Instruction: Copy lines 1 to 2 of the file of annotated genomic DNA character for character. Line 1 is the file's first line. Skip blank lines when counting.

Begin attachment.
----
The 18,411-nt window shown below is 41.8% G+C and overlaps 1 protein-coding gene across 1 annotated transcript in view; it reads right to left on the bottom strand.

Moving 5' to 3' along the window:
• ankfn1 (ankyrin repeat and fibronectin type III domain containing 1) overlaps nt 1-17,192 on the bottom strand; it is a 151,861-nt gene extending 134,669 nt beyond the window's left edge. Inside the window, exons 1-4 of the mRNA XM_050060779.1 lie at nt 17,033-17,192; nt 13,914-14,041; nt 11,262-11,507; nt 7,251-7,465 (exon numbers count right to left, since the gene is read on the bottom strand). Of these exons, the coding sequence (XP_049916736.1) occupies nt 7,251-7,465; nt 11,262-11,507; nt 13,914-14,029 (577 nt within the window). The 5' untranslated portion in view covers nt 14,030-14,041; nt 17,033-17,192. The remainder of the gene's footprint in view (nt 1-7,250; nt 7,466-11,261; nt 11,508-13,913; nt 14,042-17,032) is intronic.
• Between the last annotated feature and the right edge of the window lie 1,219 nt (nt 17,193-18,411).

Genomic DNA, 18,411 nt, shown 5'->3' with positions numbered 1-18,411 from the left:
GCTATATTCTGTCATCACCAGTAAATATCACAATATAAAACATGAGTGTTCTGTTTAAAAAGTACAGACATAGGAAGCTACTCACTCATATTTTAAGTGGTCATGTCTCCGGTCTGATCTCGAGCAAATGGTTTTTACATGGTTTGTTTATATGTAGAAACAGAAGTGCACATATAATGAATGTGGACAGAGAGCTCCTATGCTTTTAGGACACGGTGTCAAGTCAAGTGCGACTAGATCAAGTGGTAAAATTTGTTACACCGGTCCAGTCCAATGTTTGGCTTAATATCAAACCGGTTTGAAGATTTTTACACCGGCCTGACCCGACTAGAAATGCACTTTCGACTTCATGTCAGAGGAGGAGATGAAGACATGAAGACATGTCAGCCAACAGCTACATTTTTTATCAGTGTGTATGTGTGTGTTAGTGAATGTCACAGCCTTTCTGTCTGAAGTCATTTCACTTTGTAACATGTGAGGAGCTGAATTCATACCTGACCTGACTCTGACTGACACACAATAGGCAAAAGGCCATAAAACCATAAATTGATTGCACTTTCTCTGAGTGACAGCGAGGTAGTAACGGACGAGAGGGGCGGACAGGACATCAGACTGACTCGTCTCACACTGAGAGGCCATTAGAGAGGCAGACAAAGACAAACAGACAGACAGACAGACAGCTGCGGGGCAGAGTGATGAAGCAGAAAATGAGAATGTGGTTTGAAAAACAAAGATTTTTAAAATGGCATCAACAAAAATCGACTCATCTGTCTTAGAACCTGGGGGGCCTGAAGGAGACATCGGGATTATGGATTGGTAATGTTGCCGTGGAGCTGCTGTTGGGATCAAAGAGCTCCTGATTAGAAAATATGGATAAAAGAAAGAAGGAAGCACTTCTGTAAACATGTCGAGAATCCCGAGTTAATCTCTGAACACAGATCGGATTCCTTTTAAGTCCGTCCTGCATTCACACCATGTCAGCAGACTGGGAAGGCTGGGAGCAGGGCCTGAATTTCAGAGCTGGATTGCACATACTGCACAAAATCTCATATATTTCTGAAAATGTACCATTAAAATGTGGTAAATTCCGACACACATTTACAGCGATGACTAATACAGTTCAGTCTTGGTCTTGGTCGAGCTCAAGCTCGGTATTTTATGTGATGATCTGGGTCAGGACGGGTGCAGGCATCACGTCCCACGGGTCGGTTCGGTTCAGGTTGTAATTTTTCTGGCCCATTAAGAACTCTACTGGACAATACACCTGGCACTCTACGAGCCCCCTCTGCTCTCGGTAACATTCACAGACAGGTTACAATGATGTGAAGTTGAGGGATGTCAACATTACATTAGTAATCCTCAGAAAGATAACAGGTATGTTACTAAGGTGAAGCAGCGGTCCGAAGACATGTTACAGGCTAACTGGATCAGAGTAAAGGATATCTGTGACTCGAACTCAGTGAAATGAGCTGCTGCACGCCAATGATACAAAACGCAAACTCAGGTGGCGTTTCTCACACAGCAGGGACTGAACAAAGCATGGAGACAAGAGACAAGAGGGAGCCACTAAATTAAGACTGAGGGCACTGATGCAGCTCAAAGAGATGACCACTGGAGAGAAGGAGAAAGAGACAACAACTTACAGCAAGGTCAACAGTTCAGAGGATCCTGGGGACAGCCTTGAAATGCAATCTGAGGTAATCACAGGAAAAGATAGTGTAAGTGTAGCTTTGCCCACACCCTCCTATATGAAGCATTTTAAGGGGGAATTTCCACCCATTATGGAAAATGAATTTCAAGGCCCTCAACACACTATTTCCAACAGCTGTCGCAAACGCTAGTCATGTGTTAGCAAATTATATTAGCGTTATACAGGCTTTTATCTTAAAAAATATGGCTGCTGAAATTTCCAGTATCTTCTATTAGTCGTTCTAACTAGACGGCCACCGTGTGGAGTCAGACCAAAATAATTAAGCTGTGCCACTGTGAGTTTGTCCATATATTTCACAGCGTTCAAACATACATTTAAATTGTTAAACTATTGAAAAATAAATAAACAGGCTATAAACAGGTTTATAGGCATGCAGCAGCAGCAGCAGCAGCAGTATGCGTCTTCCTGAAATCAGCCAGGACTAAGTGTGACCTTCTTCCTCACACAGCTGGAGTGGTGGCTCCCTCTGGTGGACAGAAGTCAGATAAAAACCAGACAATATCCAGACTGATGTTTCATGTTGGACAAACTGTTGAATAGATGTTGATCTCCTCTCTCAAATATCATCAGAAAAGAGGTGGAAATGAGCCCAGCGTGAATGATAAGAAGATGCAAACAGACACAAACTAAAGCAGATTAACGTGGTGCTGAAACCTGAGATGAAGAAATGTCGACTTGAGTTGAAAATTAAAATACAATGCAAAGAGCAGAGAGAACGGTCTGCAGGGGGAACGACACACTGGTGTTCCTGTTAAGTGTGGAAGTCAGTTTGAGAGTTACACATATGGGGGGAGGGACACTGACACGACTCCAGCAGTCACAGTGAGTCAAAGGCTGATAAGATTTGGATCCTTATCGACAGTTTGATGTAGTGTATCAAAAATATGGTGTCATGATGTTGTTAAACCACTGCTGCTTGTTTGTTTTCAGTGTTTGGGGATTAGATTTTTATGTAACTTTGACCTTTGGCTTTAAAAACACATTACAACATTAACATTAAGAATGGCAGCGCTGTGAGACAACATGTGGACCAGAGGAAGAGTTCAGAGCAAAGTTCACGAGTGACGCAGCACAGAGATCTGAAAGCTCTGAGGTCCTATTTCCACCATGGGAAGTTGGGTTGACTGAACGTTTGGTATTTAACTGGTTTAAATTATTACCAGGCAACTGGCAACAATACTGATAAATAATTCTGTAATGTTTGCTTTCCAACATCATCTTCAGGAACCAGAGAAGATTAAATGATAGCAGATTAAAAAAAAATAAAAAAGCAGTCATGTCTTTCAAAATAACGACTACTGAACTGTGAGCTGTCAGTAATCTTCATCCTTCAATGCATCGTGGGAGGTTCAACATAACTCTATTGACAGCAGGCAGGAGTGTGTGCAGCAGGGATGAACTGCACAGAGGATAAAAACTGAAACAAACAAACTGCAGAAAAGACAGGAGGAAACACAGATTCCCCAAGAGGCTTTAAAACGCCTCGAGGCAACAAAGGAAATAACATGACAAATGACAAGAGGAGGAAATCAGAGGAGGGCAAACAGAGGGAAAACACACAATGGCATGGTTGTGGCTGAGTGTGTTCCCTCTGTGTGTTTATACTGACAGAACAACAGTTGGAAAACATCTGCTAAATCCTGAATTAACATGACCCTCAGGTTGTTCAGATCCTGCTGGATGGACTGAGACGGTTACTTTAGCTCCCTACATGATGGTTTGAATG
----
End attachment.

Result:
The 18,411-nt window shown below is 41.8% G+C and overlaps 1 protein-coding gene across 1 annotated transcript in view; it reads right to left on the bottom strand.

Moving 5' to 3' along the window: